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Social media platforms send mixed messages on muscle-building supplements

Article-Social media platforms send mixed messages on muscle-building supplements

© iStock/Pheelings Media Social media platforms send mixed messages on muscle-building supplements
Experts have drawn attention to discrepancies between the strict social media policies applied to illegal muscle-building drugs and those pertaining to legal supplements.

While user-generated and advertising content related to illegal muscle-building drugs is prohibited across all social media platforms, legal muscle-building dietary supplements face few restrictions, the study in Substance Use and Misuse found.

“These findings are concerning given that the use of muscle-building dietary supplements can have negative social and behavioural effects, which adolescents and young adults may be particularly susceptible to,” said lead author Kyle T Ganson, assistant professor at the University of Toronto’s Factor-Inwentash Faculty of Social Work. “There is a need for robust social media policies, as well as federal public policies in Canada, to protect the health and wellbeing of these populations.”

Muscle-building supplements: Social media platforms send mixed signals

The study found that user-generated content and advertising related to illegal muscle-building drugs, such as anabolic-androgenic steroids, were prohibited across all social media platforms.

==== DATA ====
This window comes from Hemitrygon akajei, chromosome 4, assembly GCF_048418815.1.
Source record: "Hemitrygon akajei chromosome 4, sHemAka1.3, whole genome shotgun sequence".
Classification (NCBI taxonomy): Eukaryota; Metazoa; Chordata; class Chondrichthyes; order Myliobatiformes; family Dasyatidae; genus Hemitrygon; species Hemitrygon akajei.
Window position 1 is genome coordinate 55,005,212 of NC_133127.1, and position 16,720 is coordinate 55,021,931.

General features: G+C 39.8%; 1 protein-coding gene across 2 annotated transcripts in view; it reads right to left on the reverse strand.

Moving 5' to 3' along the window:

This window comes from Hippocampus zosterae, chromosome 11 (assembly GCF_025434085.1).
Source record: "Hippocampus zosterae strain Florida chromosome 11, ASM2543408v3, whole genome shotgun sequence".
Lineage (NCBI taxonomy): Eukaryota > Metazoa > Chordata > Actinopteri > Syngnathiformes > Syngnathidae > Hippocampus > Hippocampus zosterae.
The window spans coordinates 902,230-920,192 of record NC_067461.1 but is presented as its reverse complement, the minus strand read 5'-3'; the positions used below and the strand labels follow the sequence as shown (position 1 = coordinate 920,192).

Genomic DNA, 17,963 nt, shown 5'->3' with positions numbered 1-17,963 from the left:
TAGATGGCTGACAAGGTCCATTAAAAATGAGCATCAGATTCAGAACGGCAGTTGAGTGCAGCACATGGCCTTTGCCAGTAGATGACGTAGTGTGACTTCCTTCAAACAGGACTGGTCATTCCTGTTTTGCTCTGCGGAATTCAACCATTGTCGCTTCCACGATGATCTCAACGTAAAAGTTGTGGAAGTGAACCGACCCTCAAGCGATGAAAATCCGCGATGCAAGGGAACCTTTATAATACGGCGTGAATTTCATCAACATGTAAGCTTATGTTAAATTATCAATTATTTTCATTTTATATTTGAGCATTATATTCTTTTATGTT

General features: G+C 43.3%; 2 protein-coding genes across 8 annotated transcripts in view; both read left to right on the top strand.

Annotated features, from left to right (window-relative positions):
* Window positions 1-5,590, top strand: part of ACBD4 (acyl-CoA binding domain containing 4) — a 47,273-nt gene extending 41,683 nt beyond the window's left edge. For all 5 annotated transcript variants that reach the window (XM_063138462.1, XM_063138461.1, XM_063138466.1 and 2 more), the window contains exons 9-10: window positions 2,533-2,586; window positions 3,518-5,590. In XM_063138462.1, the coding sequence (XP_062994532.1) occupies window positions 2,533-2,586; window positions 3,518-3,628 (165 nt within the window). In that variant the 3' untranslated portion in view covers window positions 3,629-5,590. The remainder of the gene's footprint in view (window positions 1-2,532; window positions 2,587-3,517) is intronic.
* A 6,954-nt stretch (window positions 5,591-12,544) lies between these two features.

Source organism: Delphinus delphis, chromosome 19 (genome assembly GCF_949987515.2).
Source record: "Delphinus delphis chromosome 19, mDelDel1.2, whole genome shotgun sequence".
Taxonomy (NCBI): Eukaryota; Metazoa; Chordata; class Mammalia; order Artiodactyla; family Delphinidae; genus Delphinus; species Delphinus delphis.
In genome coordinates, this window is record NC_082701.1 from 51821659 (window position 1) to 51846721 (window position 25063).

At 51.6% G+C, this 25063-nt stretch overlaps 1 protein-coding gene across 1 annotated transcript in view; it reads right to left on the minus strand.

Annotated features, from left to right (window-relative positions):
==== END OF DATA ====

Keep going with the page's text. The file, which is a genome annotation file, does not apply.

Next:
However, content related to legal muscle-building dietary supplements, such as creatine monohydrate and whey protein, had few restrictions, despite the fact that use of these dietary products is common among adolescents and young adults.

“While all social media companies had policies prohibiting the content and advertising of illegal muscle-building drugs, there were varying and weaker policies related to legal muscle-building dietary supplement content and advertising,” the authors concluded.These weaker policies may influence use among young peo­ple.

Social media ‘a major driver’ of muscle-building supplement use

The findings are particularly concerning given the prevalence of social media use among young people. More than 50% of adolescents globally spend more than two hours a day on an electronic device, and users are exposed to user-generated content and advertisements from all over the world.

© AdobeStock/Miljan ŽivkovićSocial media platforms send mixed messages on muscle-building supplements

“Social media is a major driver of the use of muscle-building dietary supplements among adolescents and young adults, and many young people seek out information on the purported benefits and means of use of these supplements via social media,” said Ganson.

“It is important that healthcare, public health, and policymaking professionals are alerted to the major gap in content and advertising policies regulating what is posted on social media and how this may influence the behaviours of young people.”

Social media platforms urged to implement stricter policies

The authors conclude that there is a need for social media companies to implement stricter and explicit content and advertising policies related to muscle-building dietary supplements, as well as to improve oversight of users and advertisers via algorithms and moderators.

“Stronger policies related to legal muscle-building dietary supplements are needed given the high occurrence of use among young people and the potential adverse effects of use,” they wrote.

While research has examined social media companies’ content policies on alcohol, tobacco, and unhealthy foods or beverages, there is a lack of studies on policies related to muscle-building drugs or dietary supplements.

The authors suggested that platforms may wish to consider aligning supplement advertising policies with those of weight loss products by “prohibiting content and advertising that influences poor body image and esteem while fostering a healthy online environment for next generations”.